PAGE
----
responses to stress, produce differential vulnerabilities to mental or 
developmental disorders, including alcohol and/or drug dependence?  Conversely, 
does alcohol/drug use or dependence produce changes in emotional reactivity?  
How do stimuli associated with alcohol or drug use become triggers of emotional 
and subjective states that may lead to relapse?

o  Among cancer patients and people at increased risk for cancer, how do 
individual differences in emotional processes relate to reports of fatigue, 
return to work, adherence to treatment, nutritional recommendations, cancer 
screening behaviors, health care provider patient relationships, and other 
sequelae of the cancer diagnosis or known risk status?  What are the 
psychological and/or health consequences of the use of denial/repression among 
cancer patients?

o  How can individuals be trained to best identify emotions and mood states that 
may represent a possible risk for relapse of physical or mental illness?  Does 
focusing on such emotions/moods help prevent relapse, or actually increase risk 
for relapse?

o  How do cognitive changes associated with late aging modify the expression of 
emotion and its underlying processes in older individuals?

o  In neurologically impaired patients, are negative emotions, such as fear, 
more prevalent?  Are anxiety states mediated by the fear system?  Are there 
common neurobiological mechanisms for all kinds of fears such as social fear, 
imagined fears, or existential fears?

Individual Differences

Research is suggesting that individual differences in emotional responsivity may 
mark specific vulnerabilities to mental disorder, including alcohol or drug 
dependence; the detailed examination of these individual differences is critical 
for understanding etiology and for designing prevention efforts.  In-depth study 
is needed of the determinants, consequences, and sequelae of infant temperament.  
Research in adult personality variation also is beginning to examine individual 
differences in emotional responsivity, with some indications of connections to 
physiology.  Sample research questions include the following:

o  What are the biological (including genetic) and experiential sources of 
individual differences in emotional reactivity and regulation throughout 
development?  How do biological and experiential influences combine and 
interact?  How do these change with age?

o  How do individual differences in emotionality relate to phenomena such as 
activity level, attention, and cognitive processes?  What are the neural 
substrates that underlie relationships among such phenomena and how do these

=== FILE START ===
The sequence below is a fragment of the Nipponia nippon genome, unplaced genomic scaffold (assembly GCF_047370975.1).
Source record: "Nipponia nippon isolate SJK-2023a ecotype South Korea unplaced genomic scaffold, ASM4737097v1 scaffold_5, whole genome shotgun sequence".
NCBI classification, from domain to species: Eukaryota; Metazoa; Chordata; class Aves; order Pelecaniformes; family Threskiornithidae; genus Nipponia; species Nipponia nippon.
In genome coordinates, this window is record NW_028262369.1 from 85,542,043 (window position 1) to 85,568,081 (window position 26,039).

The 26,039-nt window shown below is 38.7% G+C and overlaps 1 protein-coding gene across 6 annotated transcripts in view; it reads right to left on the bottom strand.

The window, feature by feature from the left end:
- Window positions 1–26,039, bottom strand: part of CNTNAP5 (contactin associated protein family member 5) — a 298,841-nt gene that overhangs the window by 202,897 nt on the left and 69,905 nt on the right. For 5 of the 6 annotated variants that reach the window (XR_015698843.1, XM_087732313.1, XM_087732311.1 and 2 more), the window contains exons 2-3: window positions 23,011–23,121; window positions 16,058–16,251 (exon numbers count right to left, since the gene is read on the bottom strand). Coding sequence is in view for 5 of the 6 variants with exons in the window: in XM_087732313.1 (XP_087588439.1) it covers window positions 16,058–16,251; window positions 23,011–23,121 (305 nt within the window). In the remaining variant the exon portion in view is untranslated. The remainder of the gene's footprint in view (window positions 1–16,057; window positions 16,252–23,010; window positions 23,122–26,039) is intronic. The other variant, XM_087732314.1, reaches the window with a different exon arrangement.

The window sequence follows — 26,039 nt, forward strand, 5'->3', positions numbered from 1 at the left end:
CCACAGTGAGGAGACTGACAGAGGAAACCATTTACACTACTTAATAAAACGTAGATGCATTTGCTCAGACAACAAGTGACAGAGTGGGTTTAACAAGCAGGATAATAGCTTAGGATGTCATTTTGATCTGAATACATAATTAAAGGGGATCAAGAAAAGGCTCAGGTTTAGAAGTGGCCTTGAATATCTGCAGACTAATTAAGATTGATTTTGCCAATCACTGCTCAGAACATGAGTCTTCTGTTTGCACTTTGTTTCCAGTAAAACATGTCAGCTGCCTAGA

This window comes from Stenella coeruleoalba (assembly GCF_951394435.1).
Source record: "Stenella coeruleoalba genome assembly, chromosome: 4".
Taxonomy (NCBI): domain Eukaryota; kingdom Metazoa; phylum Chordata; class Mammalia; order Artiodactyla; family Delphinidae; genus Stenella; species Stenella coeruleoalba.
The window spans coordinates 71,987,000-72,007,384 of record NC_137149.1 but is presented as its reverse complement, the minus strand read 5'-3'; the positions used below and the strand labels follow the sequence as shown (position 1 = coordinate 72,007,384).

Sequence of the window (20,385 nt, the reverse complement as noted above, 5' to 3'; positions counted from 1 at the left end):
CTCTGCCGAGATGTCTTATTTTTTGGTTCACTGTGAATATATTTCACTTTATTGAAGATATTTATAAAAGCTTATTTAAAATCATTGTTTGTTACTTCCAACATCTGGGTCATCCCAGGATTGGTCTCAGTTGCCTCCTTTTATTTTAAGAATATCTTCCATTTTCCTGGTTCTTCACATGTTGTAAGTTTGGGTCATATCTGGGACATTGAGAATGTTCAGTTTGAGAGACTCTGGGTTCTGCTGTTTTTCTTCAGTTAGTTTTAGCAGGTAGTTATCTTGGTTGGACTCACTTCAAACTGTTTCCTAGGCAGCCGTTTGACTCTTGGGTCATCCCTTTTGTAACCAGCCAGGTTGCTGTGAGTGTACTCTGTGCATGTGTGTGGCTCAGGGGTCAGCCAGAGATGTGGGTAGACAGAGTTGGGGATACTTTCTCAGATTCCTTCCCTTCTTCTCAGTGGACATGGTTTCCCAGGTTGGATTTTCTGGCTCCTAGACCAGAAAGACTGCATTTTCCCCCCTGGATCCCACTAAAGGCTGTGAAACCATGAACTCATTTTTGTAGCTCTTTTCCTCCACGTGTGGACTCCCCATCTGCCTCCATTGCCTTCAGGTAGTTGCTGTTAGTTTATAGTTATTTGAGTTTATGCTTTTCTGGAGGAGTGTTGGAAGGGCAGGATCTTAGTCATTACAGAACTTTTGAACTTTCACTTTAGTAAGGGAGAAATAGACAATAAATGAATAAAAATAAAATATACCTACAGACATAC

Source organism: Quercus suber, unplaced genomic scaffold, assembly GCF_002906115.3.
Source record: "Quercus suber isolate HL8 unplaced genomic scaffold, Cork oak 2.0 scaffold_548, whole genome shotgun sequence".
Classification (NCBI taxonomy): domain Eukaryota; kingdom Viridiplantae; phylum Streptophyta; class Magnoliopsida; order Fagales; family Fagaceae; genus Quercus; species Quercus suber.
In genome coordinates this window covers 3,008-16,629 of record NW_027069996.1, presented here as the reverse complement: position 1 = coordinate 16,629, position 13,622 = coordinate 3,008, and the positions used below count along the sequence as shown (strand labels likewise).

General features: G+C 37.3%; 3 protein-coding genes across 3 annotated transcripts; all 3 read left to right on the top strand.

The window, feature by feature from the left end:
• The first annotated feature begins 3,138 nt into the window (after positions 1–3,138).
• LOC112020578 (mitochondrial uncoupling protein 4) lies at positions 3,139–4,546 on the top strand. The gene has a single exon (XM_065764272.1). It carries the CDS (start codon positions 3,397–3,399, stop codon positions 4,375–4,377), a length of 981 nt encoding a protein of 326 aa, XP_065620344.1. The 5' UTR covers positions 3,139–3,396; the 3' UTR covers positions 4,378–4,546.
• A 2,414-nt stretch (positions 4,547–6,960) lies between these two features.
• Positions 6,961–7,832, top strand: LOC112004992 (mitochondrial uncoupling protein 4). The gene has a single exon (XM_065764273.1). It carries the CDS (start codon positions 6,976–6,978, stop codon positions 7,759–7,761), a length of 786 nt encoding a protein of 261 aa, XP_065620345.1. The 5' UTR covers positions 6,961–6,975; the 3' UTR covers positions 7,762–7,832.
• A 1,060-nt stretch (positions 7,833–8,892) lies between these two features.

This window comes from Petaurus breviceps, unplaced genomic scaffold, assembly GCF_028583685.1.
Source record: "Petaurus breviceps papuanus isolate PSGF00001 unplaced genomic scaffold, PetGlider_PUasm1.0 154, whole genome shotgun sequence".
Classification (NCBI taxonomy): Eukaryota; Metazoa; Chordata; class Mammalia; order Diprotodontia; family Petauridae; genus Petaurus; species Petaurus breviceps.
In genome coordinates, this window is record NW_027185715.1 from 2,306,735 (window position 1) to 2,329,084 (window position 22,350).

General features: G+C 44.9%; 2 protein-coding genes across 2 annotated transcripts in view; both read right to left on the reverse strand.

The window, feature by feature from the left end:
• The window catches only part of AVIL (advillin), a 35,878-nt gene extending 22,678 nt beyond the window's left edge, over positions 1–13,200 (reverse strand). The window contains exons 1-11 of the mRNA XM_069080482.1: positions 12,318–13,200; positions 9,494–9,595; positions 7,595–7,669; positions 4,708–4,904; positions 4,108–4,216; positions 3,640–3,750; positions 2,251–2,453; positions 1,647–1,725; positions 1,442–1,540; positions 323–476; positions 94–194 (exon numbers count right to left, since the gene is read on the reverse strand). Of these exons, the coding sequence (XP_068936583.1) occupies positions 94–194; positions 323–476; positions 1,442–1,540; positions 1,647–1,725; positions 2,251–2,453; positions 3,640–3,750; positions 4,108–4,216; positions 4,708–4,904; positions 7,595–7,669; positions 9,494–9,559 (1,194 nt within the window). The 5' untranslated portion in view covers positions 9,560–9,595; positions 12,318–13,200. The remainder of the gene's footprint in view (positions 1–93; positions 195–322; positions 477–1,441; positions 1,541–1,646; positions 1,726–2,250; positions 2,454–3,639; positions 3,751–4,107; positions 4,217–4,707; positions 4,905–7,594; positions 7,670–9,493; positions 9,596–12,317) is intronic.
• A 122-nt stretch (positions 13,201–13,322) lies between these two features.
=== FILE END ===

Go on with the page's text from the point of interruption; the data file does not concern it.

relationships maintain or change over time?

o  Among children with developmental and learning disabilities or childhood 
illness, how are individual differences in emotional processes related to 
functioning over time?  How does the presence of developmental and/or learning 
disabilities or other pediatric problems influence the development of emotional 
regulation and reactivity over time?

o  What biological, social, personality, and cognitive factors interact with 
emotion-based individual differences to contribute to psychopathology and drug 
use?

o  How do emotions get attached to attitudes, stereotypes, and identity?  How do 
these influence illness and recovery?

Developmental Aspects

Data are accumulating rapidly in areas such as children's understanding and 
experience of emotions, and in emotional communications occurring between 
parents and children beginning in the earliest weeks of life.  The import of 
findings related to the development of emotions would be well served by an 
overarching theoretical framework specifying the ontogeny of emotion.  Also, the 
primary concentration to date on the early years of life needs to be broadened 
to include focused attention on early and middle childhood, adolescence, 
adulthood, and old age.  Sample research questions include the following: 

o  Are connections among various components of emotional response present at 
birth?  Do they change with age, particularly during periods of transition 
(e.g., adolescence)?  How do changes in bodily systems with age affect the 
nature and intensity of emotional response and the interrelationships among 
response systems?  Do such changes predispose toward psychopathology in older 
individuals?

o  What are the determinants, age-specific characteristics, and consequences of 
emotional attachments across the lifespan?  What are the parallels among 
attachment patterns in infancy, in childhood, in adolescence, in adulthood, in 
old age?

o  How do cognitive factors (e.g., intelligence, learning disabilities)  
influence the development of emotional processes over the lifespan?

o  What affective processes are particularly germane to coping with events in 
the family life cycle (e.g., marriage, divorce, birth, transition to parenthood, 
aging, retirement, grandparenting, dealing with death and bereavement, coping